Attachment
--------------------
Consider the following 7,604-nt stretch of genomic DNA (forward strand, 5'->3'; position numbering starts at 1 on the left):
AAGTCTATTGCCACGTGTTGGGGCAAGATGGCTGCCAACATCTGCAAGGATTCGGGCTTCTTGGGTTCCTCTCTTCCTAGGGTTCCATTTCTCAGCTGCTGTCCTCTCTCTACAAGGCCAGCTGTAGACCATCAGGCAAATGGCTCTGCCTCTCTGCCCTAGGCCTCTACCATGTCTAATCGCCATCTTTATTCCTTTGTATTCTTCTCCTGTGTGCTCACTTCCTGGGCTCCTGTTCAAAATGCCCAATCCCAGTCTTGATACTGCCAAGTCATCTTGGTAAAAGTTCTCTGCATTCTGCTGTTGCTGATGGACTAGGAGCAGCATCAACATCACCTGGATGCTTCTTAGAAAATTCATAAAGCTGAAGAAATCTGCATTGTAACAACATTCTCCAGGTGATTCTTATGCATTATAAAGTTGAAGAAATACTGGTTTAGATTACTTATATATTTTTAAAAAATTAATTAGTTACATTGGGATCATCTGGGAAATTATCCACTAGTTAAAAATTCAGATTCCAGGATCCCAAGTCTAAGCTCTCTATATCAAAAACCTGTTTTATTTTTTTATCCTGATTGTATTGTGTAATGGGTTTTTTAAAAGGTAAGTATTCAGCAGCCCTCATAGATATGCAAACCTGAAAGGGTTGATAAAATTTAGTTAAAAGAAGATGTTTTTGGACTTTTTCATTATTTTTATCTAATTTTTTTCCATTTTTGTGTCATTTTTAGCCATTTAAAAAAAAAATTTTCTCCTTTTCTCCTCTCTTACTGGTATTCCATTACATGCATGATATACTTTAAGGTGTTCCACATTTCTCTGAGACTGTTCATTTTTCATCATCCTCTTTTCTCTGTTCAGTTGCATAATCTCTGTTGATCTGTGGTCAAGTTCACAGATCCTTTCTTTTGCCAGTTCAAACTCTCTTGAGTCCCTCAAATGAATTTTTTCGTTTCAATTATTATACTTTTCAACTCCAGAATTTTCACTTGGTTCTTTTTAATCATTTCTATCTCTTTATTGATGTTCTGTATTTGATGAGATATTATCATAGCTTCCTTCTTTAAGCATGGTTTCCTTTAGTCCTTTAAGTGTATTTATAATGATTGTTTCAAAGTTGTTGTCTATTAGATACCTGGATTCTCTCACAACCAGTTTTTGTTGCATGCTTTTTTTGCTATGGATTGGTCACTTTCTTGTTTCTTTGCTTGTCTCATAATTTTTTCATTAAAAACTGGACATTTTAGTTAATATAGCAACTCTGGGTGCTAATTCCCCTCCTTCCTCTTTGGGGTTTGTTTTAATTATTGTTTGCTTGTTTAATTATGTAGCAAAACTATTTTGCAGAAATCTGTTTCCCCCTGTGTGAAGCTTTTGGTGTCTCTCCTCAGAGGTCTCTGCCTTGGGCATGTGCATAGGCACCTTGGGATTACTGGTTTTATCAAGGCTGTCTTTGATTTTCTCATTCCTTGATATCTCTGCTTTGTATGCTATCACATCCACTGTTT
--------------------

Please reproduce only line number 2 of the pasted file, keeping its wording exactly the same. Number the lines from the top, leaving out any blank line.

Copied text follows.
AAGTCTATTGCCACGTGTTGGGGCAAGATGGCTGCCAACATCTGCAAGGATTCGGGCTTCTTGGGTTCCTCTCTTCCTAGGGTTCCATTTCTCAGCTGCTGTCCTCTCTCTACAAGGCCAGCTGTAGACCATCAGGCAAATGGCTCTGCCTCTCTGCCCTAGGCCTCTACCATGTCTAATCGCCATCTTTATTCCTTTGTATTCTTCTCCTGTGTGCTCACTTCCTGGGCTCCTGTTCAAAATGCCCAATCCCAGTCTTGATACTGCCAAGTCATCTTGGTAAAAGTTCTCTGCATTCTGCTGTTGCTGATGGACTAGGAGCAGCATCAACATCACCTGGATGCTTCTTAGAAAATTCATAAAGCTGAAGAAATCTGCATTGTAACAACATTCTCCAGGTGATTCTTATGCATTATAAAGTTGAAGAAATACTGGTTTAGATTACTTATATATTTTTAAAAAATTAATTAGTTACATTGGGATCATCTGGGAAATTATCCACTAGTTAAAAATTCAGATTCCAGGATCCCAAGTCTAAGCTCTCTATATCAAAAACCTGTTTTATTTTTTTATCCTGATTGTATTGTGTAATGGGTTTTTTAAAAGGTAAGTATTCAGCAGCCCTCATAGATATGCAAACCTGAAAGGGTTGATAAAATTTAGTTAAAAGAAGATGTTTTTGGACTTTTTCATTATTTTTATCTAATTTTTTTCCATTTTTGTGTCATTTTTAGCCATTTAAAAAAAAAATTTTCTCCTTTTCTCCTCTCTTACTGGTATTCCATTACATGCATGATATACTTTAAGGTGTTCCACATTTCTCTGAGACTGTTCATTTTTCATCATCCTCTTTTCTCTGTTCAGTTGCATAATCTCTGTTGATCTGTGGTCAAGTTCACAGATCCTTTCTTTTGCCAGTTCAAACTCTCTTGAGTCCCTCAAATGAATTTTTTCGTTTCAATTATTATACTTTTCAACTCCAGAATTTTCACTTGGTTCTTTTTAATCATTTCTATCTCTTTATTGATGTTCTGTATTTGATGAGATATTATCATAGCTTCCTTCTTTAAGCATGGTTTCCTTTAGTCCTTTAAGTGTATTTATAATGATTGTTTCAAAGTTGTTGTCTATTAGATACCTGGATTCTCTCACAACCAGTTTTTGTTGCATGCTTTTTTTGCTATGGATTGGTCACTTTCTTGTTTCTTTGCTTGTCTCATAATTTTTTCATTAAAAACTGGACATTTTAGTTAATATAGCAACTCTGGGTGCTAATTCCCCTCCTTCCTCTTTGGGGTTTGTTTTAATTATTGTTTGCTTGTTTAATTATGTAGCAAAACTATTTTGCAGAAATCTGTTTCCCCCTGTGTGAAGCTTTTGGTGTCTCTCCTCAGAGGTCTCTGCCTTGGGCATGTGCATAGGCACCTTGGGATTACTGGTTTTATCAAGGCTGTCTTTGATTTTCTCATTCCTTGATATCTCTGCTTTGTATGCTATCACATCCACTGTTT